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Old 08-16-2001, 10:27 PM - Thread Starter
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From Korea Herald news

Digital broadcasting starts in November, heightening competition for HDTV sets

The Ministry of Information and Communication yesterday awarded digital TV broadcasting permits to five local channels, signaling a new round of competition for high-quality broadcasting software and hardware.
The ministry awarded the licenses to KBS1, KBS2, EBS, MBC and SBS. Viewers are expected to taste the high-quality digital broadcasting as early as November this year.

Currently, KBS, MBC and SBS are airing testing-level digital broadcasts on ch15, ch14 and ch16, respectively.

Under the plan mapped out by the ministry, digital broadcasting will cover the metropolitan area by the end of this year with other major cities and local areas covered by 2005.

The ministry said broadcasting stations should deliver both conventional programs and digital ones until the penetration of digital TV sets reaches 95 percent.

The restrictions will be reviewed in 2006 to gauge the market condition of digital TV and broadcasting, the ministry said.

Digital broadcasting is expected to kick-start the so-called HD (high-definition) TV set market, whose screen and sound qualities are far superior to conventional TVs. Ministry officials said HDTV sets and digital broadcasting combined will offer much more user-friendly interface to viewers and premium services such as data and interactive features.

Analysts projected digital broadcasting will create output valued at 111 trillion won, increase export by $27.7 billion and bring in a trade surplus of 19 trillion won.

The digital broadcasting market breaks down to TV sets, broadcasting gears, contents and advertising.

As broadcasting stations are required to invest heavily to set up cutting-edge gears to facilitate full-scale digital broadcasting, the government plans to offer tax breaks and other financial incentives for imports of equipment and related facilities.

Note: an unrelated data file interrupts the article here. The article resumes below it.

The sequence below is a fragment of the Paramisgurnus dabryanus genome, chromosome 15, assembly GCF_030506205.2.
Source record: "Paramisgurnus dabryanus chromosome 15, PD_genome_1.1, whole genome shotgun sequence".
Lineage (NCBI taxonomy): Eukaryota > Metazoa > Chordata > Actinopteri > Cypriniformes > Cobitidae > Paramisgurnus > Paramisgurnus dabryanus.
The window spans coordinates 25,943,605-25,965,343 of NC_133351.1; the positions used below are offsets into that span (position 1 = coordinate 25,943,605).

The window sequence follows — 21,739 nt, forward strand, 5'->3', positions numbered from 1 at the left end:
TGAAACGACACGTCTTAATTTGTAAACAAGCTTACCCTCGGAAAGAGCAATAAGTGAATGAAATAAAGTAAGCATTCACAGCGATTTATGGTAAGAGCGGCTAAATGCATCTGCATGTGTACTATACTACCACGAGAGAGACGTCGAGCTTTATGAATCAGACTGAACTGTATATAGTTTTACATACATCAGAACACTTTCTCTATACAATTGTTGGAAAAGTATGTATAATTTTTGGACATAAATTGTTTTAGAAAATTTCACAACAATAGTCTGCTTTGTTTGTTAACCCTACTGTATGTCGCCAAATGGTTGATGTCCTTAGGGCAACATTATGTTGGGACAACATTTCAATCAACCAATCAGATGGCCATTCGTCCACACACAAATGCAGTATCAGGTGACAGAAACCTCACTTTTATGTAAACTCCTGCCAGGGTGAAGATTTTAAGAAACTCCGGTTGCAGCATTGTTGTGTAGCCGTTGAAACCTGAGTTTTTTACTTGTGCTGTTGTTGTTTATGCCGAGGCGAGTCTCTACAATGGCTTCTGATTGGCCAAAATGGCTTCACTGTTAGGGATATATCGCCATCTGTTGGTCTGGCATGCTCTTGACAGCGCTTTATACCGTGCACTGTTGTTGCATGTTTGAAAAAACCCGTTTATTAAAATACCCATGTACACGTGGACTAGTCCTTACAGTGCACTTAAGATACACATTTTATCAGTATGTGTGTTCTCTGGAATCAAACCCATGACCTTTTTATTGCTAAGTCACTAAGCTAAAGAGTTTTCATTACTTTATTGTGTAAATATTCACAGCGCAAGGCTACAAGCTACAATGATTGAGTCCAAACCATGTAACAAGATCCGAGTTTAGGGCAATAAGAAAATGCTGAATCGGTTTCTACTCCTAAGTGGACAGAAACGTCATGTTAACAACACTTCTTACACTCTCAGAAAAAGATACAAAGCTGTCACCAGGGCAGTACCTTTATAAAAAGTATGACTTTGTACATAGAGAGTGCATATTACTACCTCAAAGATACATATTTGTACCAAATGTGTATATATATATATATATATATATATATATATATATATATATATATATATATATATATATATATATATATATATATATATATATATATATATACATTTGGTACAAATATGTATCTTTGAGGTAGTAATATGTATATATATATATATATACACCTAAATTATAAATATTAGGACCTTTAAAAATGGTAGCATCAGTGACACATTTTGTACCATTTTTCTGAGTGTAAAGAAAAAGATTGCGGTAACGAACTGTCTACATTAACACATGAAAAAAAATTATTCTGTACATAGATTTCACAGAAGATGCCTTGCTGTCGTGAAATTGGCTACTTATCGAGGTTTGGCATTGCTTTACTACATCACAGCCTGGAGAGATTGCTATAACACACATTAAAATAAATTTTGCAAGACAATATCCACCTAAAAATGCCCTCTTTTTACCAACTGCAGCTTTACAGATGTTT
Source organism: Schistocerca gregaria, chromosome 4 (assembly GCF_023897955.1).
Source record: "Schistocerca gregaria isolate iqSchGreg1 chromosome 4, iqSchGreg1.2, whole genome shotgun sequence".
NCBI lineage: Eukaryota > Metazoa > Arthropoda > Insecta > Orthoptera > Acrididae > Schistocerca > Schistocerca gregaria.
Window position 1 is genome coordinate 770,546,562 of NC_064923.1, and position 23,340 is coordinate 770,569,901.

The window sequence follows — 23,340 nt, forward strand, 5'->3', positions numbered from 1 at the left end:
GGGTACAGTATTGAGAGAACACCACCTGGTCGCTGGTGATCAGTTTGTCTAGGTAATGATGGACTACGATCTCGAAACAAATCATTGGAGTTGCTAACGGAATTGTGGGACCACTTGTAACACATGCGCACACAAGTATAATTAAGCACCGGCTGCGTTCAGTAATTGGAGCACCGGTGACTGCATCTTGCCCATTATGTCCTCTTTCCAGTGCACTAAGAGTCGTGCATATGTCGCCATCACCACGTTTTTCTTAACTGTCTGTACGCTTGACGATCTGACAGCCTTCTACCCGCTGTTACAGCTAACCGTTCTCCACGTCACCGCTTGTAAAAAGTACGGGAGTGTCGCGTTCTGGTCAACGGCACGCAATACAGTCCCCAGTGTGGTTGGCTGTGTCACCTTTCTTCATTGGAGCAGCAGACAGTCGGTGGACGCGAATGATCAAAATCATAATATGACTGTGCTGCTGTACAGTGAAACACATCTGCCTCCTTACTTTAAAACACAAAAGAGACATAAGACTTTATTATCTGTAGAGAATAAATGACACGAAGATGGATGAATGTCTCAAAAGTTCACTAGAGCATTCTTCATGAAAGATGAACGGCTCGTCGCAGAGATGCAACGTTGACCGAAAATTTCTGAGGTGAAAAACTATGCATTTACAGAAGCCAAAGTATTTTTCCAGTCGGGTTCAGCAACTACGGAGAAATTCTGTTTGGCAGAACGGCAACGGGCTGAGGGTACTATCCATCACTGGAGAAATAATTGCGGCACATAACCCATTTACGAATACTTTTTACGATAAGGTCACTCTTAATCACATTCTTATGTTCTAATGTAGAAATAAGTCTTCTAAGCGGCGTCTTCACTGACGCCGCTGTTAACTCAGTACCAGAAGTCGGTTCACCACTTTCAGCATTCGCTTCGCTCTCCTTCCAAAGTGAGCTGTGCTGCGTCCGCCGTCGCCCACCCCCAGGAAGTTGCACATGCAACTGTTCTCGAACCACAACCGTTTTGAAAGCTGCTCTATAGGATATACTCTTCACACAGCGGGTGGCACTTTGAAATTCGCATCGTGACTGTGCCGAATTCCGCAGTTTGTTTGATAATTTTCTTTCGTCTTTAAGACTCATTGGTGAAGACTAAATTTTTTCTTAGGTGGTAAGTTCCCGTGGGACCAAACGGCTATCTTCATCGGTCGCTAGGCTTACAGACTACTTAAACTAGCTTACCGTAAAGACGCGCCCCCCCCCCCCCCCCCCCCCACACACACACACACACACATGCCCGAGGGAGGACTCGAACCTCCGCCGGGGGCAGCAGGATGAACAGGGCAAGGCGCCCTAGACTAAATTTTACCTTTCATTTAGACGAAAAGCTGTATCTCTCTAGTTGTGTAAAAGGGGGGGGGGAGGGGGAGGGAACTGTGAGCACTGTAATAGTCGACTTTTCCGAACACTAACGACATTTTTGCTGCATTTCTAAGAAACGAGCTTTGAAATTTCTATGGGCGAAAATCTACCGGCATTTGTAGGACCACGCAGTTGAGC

Separately, the domestic electronics market is already heating up, with major players scurrying to capture a leading position in the digital broadcasting hardware market. LG Electronics, a major electronics maker in Korea, recently started selling digital TV chips on the global market, in a move aimed at positioning itself as a total solution provider for the next-generation TV market.

The company, which first developed digital TV chipsets in 1997, said it expects to take a bigger share in the market for ASIC (application specific integrated circuit) for digital TVs.

The foray into the non-memory chip market follows the company's recent completion of VSB (vestigial side band) chips for landline receivers, suggesting that LGE is close to completing a full lineup of digital TV products.

The newly developed digital TV chips are core parts of landline digital TV sets, armed with full digital demodulation and timing recovery, LGE said in a statement.

Although the global digital TV market is largely sluggish amid tepid sales, LGE expects to take the lead with its full lineup of PDP (plasma display panel), digital TV sets, data broadcasting software and chip technology.

LGE hopes to capture a 45 percent share of the market in the global digital TV chip industry in four years and expects to post $100 million in royalty income from its VSB patent in North America from 2005. The global digital TV chip market is estimated to grow to $450 million in 2003 and $620 million in 2005.

Apart from digital chips, major electronics makers are rolling out new HDTV models ahead of the launch of digital broadcasting. HDTV sets break down into PDP (plasma display panel), projection and CRT-type models.

Samsung Electronics Co. (SEC), the world's largest memory chipmaker, said it will invest as much as 1.7 trillion won over the next three years in developing its PDP TVs, as it intensifies the competition with other high-end flat screen makers.